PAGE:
Friday, February 23, 2007

Brightly on the Turnpike

I couldn't help as I stared at the brilliant red glow thinking that it was absolutely beautiful. It was the kind of glow you imagine red hot iron being just before the black smith heads in to place the blows that will bend and shape that metal into the most beautiful weaponry; the blazing deep orange-ish red that in the hands of a skilled craftsman can become a beautiful thing. It was a warm, satisfying red glow. I remember thinking all of this followed quickly by, "If only it weren't the car engine."

Unfortunately for me however, as I stood on the Pennsylvania turnpike a mere three minutes before the kick-off of the most anticipated Superbowl a Chicagoan can hope for, it was in fact the glowing of the car engine, the death sign, the end, and it was very very cold. Sam had been the driver and just a few moments before the car came to a stop we were discussing the age of the car while trying to find an a.m. station that might be carrying the game. Suddenly a power surge, a dead whining, and loss of power had the car pulled over and us looking under the hood. To make it all a little more interesting the wind chill that night was about twenty-two below (Fahrenheit for you State dwellers) and I suddenly had to pee.

After standing for a few more minutes in the warmth of the melting engine it was decided that it would be better to get back into the car before we froze to death and so we did. At this point we had a problem. No cell phone, no flares, no emergency kit, no nothing and stuck on the turnpike. Sam started to scribble out a note to tape to the windshield but I figured that considering the 25 to 40 mph wind gusts, lack of tape, darkness, and freezing cold, that plan would not work out. Sam used a flashlight to write the note. I had an idea.

I grabbed the flashlight first and though about my father. My father, who in the particular situation would have been very proud of me, was convinced that I need to be a survivalist. I'm not really sure why, maybe at some point he had met my mother, but as it were he felt very strongly that I be able to get myself out of any kind of emergency situation. This lead to among other things him guaranteeing that I knew how to drive a stick, making sure I knew how to start a fire without matches, mathematics, and small amounts of Morse code. I figure at this point the only code we really needed was an S.O.S. so I started breaking up light beams out the back window while the car grew cold around us.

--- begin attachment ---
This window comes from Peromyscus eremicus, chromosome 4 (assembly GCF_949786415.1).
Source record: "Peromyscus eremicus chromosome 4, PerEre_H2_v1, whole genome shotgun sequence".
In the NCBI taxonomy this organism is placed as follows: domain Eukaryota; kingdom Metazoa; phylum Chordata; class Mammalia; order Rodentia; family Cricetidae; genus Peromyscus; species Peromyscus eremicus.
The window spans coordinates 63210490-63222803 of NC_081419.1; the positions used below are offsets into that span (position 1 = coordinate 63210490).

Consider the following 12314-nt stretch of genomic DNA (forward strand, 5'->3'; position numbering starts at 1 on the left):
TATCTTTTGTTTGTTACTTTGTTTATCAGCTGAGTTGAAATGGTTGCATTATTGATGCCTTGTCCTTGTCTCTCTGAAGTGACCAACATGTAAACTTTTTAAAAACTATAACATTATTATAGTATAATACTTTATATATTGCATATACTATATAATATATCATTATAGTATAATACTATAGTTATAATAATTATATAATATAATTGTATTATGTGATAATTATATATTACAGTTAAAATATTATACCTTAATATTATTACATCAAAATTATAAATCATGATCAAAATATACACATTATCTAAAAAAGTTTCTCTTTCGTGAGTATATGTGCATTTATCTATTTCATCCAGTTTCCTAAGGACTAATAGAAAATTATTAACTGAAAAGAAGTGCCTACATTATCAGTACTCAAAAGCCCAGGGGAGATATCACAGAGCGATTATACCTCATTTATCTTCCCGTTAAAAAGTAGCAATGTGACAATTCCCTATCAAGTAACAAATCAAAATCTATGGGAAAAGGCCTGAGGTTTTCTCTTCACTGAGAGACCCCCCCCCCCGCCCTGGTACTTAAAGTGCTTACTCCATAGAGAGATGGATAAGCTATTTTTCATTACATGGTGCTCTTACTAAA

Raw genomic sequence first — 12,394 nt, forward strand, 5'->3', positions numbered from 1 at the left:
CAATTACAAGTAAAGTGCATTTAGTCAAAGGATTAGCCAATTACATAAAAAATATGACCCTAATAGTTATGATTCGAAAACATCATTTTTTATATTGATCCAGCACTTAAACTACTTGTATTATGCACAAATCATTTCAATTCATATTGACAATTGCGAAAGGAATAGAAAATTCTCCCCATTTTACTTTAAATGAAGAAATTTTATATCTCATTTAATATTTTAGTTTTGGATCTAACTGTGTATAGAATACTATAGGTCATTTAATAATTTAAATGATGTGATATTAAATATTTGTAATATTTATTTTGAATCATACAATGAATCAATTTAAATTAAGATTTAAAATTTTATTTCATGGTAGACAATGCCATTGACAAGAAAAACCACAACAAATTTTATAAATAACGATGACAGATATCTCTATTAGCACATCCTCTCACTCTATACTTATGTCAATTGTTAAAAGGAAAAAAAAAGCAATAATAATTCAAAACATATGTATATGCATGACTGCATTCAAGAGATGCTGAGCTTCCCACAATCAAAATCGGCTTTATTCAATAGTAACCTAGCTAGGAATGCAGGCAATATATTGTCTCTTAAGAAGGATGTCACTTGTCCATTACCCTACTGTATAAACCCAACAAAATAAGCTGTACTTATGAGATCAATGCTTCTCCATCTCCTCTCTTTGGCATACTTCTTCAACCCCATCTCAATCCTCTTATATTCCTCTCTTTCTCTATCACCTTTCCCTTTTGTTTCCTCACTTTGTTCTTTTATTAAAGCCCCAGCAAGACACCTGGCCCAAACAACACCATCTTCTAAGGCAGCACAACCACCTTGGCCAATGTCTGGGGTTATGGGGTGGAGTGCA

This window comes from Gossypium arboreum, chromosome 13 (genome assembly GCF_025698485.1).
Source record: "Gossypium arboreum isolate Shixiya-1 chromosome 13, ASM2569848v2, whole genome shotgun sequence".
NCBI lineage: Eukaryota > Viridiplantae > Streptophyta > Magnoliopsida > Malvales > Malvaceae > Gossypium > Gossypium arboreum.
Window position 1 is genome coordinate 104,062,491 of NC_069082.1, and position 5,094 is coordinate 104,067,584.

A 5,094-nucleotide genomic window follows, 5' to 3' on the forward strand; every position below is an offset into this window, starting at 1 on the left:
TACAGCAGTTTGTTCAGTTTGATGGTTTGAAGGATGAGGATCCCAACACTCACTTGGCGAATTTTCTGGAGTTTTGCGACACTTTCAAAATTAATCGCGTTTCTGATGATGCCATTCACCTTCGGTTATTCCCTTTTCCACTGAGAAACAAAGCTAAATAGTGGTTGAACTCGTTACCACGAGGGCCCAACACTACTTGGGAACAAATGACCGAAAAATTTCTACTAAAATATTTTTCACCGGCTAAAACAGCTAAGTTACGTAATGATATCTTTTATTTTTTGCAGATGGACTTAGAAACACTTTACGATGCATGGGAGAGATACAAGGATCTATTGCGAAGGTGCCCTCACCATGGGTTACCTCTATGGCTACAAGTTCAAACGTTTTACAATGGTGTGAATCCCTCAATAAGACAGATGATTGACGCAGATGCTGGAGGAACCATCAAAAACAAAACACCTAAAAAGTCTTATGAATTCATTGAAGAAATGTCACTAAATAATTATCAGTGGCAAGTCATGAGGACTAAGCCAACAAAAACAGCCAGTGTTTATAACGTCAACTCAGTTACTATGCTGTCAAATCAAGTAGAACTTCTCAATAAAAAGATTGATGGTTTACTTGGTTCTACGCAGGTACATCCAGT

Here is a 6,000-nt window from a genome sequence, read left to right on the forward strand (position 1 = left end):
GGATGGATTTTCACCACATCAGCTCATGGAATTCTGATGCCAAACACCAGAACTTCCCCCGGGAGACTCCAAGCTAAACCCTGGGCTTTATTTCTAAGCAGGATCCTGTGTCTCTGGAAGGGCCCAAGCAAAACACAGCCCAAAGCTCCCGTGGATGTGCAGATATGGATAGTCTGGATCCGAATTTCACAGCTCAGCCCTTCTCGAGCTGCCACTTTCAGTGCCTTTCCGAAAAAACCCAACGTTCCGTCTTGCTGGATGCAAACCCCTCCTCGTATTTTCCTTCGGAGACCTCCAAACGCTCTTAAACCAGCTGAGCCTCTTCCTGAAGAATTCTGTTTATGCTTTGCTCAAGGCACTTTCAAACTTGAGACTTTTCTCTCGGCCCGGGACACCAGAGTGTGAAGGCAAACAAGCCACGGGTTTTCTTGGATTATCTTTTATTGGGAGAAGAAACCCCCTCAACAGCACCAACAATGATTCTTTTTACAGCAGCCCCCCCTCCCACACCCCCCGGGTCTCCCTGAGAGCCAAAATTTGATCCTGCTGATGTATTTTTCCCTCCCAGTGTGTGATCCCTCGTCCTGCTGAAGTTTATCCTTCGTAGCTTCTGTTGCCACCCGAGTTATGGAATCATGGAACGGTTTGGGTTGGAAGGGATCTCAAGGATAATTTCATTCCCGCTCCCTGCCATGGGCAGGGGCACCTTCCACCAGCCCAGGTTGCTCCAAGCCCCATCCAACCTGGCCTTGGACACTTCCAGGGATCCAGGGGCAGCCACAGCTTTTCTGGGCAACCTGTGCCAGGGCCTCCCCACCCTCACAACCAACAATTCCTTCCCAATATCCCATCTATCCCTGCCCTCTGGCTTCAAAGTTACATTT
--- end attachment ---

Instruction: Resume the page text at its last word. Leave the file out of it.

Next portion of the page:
A few minutes later and freezing fingers I realized that we were going to freeze if we didn't change up the plan. Sam and I piled in the back seat with the warm fuzzy Chow dog between us, pulled up some sleeping bags we had packed for just this purpose, and hunkered down. I continued with the S.O.S and we discussed how long it might take us to get seen or get help; while this particular discussion waged a car suddenly pulled over and few minutes later I saw a flashlight responding and someone running back to meet us. When our help got to the door it took me only a second to recognize the person as an volunteer fire fighter equipped with among other things a walkie-talkie and a CB radio in the car. He called in about our problem and said he'd be back in a second. While we waited a junior member of the team (kid could not have been more then twelve) ran up to the car where a short sleeved shirt, sweat pants, and nice green John deer hat. He tapped on the window and when I rolled it down he said very politely "You folks just stay calm." I think at this point I would have been a bit more calm if the teacher in my didn't want to yell at the kid about getting out of the cold and putting a coat on. I managed instead to agree that we would and he ran back to the other car. The first VFD ran back to tell us he had called for help and someone should be out shortly.

They waited for a bit but eventually after twenty minutes and no help decided to push on. I already knew it might take a bit for us to get off the highway and so sleeping bags were arranged to cover the doors and most of the back of our head to prevent the chill that was setting in. Bags were further tossed from the front seat to the back and after some shifting around I finally decided that I had to pee badly enough to brave the extreme freezing and just go for it. Thank goodness for my Korean training. If nothing else I have learned how to take a nice squat without peeing in my shoes and this particular came in handy because ice pee on top of netherworld frostbite would not have worked to make me a happier camper.

About an hour later a tow truck finally pulled up to investigate us and give us a hand. I suspect that the tow truck waited until half time to actually answer the previous emergency call and I can't really say that I could blame him. Unfortunately since the engine was in fact melted radio was not accessible which prevented us from listening to the game as we sat in the back seat. After a few minutes of discussion we were moved from the back of the car to the front of a super warm tow truck and on our way down the road to Donegal, PA just outside of Pittsburgh. The car was dropped at a just of the turnpike mechanic and I was taken first to a motel to make arrangements for the night that would include us staying in a room that permitted dogs.

Of course, the motel did not permit dogs, however I was able to find in the long haired stringy stoner behind the counter and instant comrade. A few minutes later and a twenty-five dollar bribe shorter a room was opened up with unlimited phone access and an extra bed for the dog. The gods smile upon the happy stoner, and I must say that Earl, if you are out there reading this, may the smile well upon you. When you light up I hope you buds glow as brightly as car engine melting on a cold winter night.

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